The 2022 Annual AAAS Conference will be taking place in Denver, Colorado from April 14-16, 2022.
To the right, you will find the 2022 CFP guidelines and deadline to submit for consideration. Remember: You MUST be a current AAAS member in order to submit a proposal. Memberships now begin July 1 and run through June 30. New memberships have a 3-5 day turnaround; please do not renew or request a new membership right before the proposal submission deadline as you will not receive your membership information in time.
This year, we are asking members submitting proposals for the conference to indicate whether they would prefer to present in-person, virtually, or both. We are dedicating Friday, April 15th, to virtual panels and presentations.
We encourage you to visit our Submissions Guidelines & FAQs page for information on rules for submissions, the variety of roles offered for the conference, presentation formats, and proposal submission FAQs.
Our Conference Proposal Submission Form is live and can be accessed by logging in to our member portal: https://aaastudies.org/member-login/.
We have created an instructional guide with screenshots on accessing the Members Portal to submit your proposal, which can be found here: https://aaastudies.org/wp-content/uploads/2021/08/Instructions-for-Logging-in-to-Member-Portal-to-Submit-Proposal-for-2022-AAAS-Conference.pdf
Conference Proposals are due Monday, October 11th, 2021 at 11:59pm PST.
AAAS 2022 Call for Papers: Ruin and Renewal
April 14-16, 2022 in Denver, CO
Submissions Due: October 11th, 2021 by 11:59pm PST
This 2022 conference signals the return of “live” conferencing after COVID-19 prompted the cancellation of the 2020 conference and virtual format of the 2021 conference. In reconvening, we can reflect on the continued effects of the Trump administration and the COVID-19 pandemic, as well as ongoing problems that recent times have amplified, including systemic racism and sexism, climate change, and rising forced displacement around the world.
Asian American experiences throughout this historical moment have varied. Many face hate crimes and eviction. Others have had to completely reconfigure jobs, family lives, and where and how to live. So many of us have had to work remotely and connect with each other virtually. What do we do now as we try to sustain ourselves and support one another? What are we building in terms of strategies of mutual aid and collective care? Where and how do we now cultivate joy, pleasure, and love? For many, this juncture represents a “reset” button that invites us to take the conference as an opportunity to reflect on the extent to which our work, personal care, and community commitment can be mutually supporting.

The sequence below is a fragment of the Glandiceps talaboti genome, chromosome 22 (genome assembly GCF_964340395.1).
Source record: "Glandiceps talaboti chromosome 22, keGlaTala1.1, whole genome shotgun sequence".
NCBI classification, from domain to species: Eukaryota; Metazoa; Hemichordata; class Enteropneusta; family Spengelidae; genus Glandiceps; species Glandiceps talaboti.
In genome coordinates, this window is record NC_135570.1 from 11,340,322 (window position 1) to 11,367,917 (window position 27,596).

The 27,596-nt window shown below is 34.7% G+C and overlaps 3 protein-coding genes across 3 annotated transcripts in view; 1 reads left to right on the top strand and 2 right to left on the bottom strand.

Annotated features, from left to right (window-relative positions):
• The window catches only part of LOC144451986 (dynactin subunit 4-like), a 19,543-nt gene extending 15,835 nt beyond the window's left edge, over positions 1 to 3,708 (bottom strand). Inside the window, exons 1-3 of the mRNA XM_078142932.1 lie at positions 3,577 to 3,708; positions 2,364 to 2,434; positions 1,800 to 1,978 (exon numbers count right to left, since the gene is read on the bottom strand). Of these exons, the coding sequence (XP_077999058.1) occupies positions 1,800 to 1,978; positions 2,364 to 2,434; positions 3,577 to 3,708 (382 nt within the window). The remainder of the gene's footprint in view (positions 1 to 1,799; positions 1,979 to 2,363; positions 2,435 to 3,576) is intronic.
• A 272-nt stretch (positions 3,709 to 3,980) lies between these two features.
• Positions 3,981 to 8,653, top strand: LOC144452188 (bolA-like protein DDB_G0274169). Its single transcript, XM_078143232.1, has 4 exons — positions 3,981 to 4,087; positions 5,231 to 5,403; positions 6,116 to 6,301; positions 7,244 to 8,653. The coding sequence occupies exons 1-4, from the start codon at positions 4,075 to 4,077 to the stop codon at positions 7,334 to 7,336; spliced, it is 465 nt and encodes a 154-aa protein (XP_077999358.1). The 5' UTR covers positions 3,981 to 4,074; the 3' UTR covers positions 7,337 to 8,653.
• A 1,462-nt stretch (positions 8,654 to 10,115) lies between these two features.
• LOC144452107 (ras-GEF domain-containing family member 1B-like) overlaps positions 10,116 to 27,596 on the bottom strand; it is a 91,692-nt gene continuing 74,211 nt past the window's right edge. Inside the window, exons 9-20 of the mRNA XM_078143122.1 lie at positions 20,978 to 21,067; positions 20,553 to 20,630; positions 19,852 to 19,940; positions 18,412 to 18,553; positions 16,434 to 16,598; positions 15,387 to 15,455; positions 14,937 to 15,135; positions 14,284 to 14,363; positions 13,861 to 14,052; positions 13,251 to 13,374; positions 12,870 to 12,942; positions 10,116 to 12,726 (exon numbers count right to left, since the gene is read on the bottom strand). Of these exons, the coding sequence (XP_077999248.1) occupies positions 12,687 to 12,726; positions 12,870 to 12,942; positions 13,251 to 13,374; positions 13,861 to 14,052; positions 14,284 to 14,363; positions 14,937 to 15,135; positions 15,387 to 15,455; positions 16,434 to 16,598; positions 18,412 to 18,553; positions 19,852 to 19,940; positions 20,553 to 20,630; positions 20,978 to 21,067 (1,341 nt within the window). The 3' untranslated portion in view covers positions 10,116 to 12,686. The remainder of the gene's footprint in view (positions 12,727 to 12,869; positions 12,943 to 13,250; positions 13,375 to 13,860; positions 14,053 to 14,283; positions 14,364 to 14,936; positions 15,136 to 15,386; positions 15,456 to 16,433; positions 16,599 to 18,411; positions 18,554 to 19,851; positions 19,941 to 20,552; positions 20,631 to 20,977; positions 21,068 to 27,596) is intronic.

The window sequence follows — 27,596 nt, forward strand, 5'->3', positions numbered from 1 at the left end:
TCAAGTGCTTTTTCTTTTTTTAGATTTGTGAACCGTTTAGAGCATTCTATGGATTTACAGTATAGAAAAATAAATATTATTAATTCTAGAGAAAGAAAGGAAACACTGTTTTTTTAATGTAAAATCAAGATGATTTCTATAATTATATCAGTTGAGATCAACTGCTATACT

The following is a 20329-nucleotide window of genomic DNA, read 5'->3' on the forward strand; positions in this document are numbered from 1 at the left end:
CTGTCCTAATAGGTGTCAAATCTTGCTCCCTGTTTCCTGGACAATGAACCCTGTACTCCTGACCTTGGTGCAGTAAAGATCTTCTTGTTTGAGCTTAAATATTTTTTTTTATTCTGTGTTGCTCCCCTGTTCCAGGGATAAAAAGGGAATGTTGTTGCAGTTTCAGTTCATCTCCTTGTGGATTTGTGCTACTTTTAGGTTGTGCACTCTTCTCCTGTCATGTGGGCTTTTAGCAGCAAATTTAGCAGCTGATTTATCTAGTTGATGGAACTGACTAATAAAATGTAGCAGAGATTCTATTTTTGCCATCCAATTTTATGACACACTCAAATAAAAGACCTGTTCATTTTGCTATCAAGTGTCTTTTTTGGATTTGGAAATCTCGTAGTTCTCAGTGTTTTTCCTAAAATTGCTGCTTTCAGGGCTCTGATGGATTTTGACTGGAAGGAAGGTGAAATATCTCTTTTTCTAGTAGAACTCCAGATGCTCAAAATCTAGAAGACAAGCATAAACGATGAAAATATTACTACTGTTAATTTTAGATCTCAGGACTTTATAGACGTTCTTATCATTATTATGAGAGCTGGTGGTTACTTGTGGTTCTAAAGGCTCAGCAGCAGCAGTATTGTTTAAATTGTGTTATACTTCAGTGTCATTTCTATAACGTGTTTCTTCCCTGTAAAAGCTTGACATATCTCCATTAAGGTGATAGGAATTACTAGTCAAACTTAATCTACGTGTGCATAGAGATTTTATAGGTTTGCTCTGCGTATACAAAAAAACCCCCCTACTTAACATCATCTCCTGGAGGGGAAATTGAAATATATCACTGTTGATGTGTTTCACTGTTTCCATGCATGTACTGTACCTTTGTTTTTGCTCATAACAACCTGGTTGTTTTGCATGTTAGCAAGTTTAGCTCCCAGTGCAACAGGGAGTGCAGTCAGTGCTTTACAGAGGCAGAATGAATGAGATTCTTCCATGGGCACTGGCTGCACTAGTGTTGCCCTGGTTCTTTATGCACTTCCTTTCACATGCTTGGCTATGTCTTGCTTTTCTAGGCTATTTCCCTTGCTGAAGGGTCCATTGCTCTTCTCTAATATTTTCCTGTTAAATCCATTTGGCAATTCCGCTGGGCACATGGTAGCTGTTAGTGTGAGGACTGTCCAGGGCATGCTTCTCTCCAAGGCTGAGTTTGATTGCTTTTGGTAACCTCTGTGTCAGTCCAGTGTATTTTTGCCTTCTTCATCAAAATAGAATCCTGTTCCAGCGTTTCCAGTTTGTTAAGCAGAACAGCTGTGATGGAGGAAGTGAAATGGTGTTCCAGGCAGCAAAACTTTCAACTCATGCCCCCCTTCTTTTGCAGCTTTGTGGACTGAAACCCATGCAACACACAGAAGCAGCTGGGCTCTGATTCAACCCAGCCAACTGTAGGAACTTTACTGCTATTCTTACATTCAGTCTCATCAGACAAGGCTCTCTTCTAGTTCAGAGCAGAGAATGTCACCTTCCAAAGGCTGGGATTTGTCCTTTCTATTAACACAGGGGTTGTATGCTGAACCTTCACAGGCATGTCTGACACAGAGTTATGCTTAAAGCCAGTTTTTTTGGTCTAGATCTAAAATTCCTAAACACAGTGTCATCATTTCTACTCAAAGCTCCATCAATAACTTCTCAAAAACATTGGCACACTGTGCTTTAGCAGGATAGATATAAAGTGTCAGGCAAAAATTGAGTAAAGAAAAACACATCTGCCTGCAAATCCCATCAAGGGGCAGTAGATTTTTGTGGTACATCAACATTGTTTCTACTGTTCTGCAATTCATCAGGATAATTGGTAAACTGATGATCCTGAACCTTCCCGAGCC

We will gather in Denver, Colorado–a prominent airport hub–in an attempt to mitigate the impact of fossil fuel emissions from airplane travel. Denver is characterized by histories of ruin and renewal–America’s Old West turned New Tech, a site of forced displacements and genocides that today boasts a multicultural future and aerospace development as the new American frontier, even as these innovations continue to wreak environmental havoc. As our conference site, Denver challenges us to think about Asian American studies in terms of entwined trajectories of ruin and renewal. What different meanings, aesthetics, and politics do these words carry? How have Asian/American settler colonialism, transnational capital, and technology contributed to various forms of ruin, and how have new worlds been imagined in the aftermath? How has Asian American studies contributed to unsustainable growth and development, and in what ways can it better theorize and practice sustainability and create durable networks of progressive change?
We welcome a range of interdisciplinary papers, panels, workshops, roundtables, performances, and demonstrations that grapple with these topics as well as with our broader role as Asian Americanists and how AAAS as an organization should function moving forward.
This year, we are asking members to indicate if they would prefer to present in-person, virtually, or both. The question is housed within the proposal submission form. We will be dedicating Friday, April 16 to virtual panels and presentations for the 2022 AAAS conference.
2022 Conference Co-Chairs
Associate Professor of English
Marguerite Nguyen studies 20th – 21st-century American literature, specializing in Asian American and diasporic literature, refugee contexts, and environmental humanities. She is author of America’s Vietnam: The Longue Durée of U.S. Literature and Empire (Temple University Press, 2018) and co-editor of Refugee Cultures: Forty Years after the Vietnam War (MELUS, 2016). Prior to Wesleyan, she spent time in New Orleans researching Vietnamese Americans pre- and post-Hurricane Katrina to understand intersections of race, disaster, and narrative form. Her next project, tentatively titled Refugee Ecologies, is based on this work and argues for ecocritical readings of refugee cultures.
Lick-Wilmerding High School
Catherine Fung is currently a high school English teacher specializing in Ethnic Studies and social justice curriculum. As a former professor of English and Media Studies, she also has experience (13 years) working in higher education. She continues to be an active researcher and writer, having published in peer-reviewed journals and anthologies. She is working on an academic monograph on refugee narratives, as well as a creative monograph based on her family’s history. She has served as a reviewer and editor for journals and as a board member of academic associations.